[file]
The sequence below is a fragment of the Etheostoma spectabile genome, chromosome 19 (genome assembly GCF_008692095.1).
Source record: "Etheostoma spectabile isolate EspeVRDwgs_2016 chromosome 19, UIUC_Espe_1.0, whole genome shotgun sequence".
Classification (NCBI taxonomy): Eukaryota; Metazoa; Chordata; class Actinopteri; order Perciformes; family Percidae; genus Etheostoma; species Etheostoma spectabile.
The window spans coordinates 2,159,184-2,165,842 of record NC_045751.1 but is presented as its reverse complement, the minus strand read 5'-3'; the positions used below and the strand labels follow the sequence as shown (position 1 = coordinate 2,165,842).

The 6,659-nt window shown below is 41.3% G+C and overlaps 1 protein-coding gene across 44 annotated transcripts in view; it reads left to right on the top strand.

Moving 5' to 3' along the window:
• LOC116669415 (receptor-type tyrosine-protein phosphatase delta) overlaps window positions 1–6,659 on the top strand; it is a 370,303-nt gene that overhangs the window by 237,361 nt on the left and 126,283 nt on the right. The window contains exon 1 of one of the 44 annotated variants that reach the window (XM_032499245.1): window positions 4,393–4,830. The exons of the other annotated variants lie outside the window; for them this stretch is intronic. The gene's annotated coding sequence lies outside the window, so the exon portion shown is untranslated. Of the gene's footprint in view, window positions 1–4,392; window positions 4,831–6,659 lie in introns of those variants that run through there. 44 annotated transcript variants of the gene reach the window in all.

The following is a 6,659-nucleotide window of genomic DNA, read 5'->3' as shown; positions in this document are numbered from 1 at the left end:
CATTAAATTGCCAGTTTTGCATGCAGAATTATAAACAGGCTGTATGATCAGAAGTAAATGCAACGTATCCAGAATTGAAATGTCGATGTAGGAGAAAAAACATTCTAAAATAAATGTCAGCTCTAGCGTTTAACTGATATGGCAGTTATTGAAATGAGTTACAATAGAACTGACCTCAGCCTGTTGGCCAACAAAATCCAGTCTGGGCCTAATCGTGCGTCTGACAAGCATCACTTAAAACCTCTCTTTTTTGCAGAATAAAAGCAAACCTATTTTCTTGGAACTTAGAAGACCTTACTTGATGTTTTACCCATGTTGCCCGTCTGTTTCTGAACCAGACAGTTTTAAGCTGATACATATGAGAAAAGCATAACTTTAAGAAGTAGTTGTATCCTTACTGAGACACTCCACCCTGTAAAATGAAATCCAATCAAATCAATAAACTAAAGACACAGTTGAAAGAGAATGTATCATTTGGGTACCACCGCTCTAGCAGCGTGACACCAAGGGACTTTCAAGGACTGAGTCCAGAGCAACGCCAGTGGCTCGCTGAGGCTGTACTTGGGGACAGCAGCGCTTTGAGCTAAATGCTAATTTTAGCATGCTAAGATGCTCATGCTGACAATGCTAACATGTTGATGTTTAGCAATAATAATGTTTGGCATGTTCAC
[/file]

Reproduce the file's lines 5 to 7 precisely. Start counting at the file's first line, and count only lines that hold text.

The 6,659-nt window shown below is 41.3% G+C and overlaps 1 protein-coding gene across 44 annotated transcripts in view; it reads left to right on the top strand.

Moving 5' to 3' along the window:
• LOC116669415 (receptor-type tyrosine-protein phosphatase delta) overlaps window positions 1–6,659 on the top strand; it is a 370,303-nt gene that overhangs the window by 237,361 nt on the left and 126,283 nt on the right. The window contains exon 1 of one of the 44 annotated variants that reach the window (XM_032499245.1): window positions 4,393–4,830. The exons of the other annotated variants lie outside the window; for them this stretch is intronic. The gene's annotated coding sequence lies outside the window, so the exon portion shown is untranslated. Of the gene's footprint in view, window positions 1–4,392; window positions 4,831–6,659 lie in introns of those variants that run through there. 44 annotated transcript variants of the gene reach the window in all.